Model-based guidance and control of tail-sitter transitioning unmanned aerial systems

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McIntosh, Kristoff, Francis
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Electronic thesis
Mechanical engineering
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Tail-sitter unmanned aerial systems (UAS) are vehicles that are capable of operating in and switching between the vertical take-off and landing (VTOL) and fixed-wing flight regimes through a 90 degree rigid body rotation. This capability lends tail-sitter UAS several unique characteristics and abilities that allow them to outperform pure VTOL or fixed-wing UAS in a variety of civil and military applications. The key design challenge regarding achieving autonomy for tail-sitter UAS lies in the characterization of the transition flight regime, or the flight regime between VTOL and fixed-wing flight. The complexity of the transition regime makes it particularly difficult to design unified guidance (path-planning) and control architectures for tail-sitter UAS that are applicable to all flight regimes (VTOL, fixed-wing, and transition), with typical approaches to control relying on either avoiding or overpowering the aerodynamics of the transition regime. This can result in overly conservative controllers capable of only stabilizing a tail-sitter under very specific conditions. Furthermore, guidance methods for tail-sitter UAS rarely consider the aerodynamics of the transition regime, often relying on heuristic or geometric methods for generating state trajectories for various flight missions. To address these challenges, this thesis aims to develop a unified approach to a guidance and control for tail-sitter UAS autonomy. Specific considerations are given to (1) tail-sitter path-planning methodologies that rely on transition model-based optimization techniques used to generate missions that can fulfill a specific objective (specified by the user) as well as aerodynamic state estimations for the wings that are useful for controller design, (2) model-based control methodologies that strategically use any wing aerodynamic state estimates generated from mission planning to improve position and attitude tracking performance, and (3) the derivation of an analytical guarantee of controller stability that both shows the existence of a convergence region of position and velocity error states and estimates the size said convergence region based on a error-state dependent bound on the uncertainty in the aerodynamic forces estimate and maximum moment. All contributions are validated in the context of controlling a tail-sitter configuration known as a quadrotor biplane tail-sitter.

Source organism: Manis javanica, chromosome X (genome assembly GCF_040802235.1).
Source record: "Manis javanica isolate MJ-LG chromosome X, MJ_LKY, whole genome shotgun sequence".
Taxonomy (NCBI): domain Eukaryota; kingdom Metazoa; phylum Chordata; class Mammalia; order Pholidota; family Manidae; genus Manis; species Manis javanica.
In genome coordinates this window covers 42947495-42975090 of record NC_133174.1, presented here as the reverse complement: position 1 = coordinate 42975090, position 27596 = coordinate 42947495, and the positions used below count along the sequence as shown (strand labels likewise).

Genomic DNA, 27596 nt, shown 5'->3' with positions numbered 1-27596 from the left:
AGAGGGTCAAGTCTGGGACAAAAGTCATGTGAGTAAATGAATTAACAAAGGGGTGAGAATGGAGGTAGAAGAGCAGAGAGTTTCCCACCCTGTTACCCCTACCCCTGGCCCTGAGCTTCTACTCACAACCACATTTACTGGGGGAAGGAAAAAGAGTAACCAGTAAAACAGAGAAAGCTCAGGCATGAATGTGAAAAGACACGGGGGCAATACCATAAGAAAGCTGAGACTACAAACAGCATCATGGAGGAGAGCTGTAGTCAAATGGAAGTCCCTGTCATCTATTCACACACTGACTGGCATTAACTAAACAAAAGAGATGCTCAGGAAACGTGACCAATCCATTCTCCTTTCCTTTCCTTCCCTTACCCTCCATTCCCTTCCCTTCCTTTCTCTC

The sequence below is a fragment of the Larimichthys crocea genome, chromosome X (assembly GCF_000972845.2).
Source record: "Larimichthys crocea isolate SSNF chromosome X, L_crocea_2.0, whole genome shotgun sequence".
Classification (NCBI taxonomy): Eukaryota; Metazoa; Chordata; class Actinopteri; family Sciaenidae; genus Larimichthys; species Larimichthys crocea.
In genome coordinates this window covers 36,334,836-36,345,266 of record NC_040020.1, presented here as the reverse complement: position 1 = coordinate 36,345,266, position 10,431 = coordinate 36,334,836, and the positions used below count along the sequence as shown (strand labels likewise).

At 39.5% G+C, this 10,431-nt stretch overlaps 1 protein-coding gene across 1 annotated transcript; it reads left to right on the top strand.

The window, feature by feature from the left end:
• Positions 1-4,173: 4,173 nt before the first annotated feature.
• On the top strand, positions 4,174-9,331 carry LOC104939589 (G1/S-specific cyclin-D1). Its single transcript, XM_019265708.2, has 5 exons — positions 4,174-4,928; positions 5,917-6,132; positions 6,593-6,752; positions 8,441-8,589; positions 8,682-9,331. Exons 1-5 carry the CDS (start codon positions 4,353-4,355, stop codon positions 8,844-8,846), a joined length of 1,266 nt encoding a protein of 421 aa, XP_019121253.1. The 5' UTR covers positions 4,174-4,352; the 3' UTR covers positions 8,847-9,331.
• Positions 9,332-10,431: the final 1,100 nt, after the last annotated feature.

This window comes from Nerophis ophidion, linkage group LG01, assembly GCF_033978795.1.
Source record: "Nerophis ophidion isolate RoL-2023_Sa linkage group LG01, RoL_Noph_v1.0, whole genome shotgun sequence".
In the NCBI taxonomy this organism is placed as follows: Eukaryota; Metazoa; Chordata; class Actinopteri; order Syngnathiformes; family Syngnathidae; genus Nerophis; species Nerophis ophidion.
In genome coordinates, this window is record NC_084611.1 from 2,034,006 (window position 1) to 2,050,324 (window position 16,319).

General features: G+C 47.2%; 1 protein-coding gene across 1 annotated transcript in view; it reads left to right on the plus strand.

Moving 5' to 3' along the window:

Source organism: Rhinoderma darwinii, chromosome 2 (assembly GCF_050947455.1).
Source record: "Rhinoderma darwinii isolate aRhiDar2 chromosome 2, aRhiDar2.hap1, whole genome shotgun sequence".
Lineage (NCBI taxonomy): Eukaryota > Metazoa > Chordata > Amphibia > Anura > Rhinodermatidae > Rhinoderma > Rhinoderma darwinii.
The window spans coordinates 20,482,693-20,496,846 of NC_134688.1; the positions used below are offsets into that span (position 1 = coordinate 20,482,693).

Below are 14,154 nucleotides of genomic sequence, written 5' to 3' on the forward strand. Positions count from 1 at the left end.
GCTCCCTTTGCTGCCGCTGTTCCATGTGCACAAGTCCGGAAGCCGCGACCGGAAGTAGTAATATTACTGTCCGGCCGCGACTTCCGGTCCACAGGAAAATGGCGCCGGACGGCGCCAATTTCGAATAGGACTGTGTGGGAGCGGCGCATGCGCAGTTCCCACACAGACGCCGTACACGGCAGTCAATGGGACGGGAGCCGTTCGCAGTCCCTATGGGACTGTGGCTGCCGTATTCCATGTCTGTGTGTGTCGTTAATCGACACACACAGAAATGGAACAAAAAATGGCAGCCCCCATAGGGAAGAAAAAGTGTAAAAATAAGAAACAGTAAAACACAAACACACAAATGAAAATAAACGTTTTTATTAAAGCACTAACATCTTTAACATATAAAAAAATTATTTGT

School of Engineering
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Rensselaer Polytechnic Institute, Troy, NY
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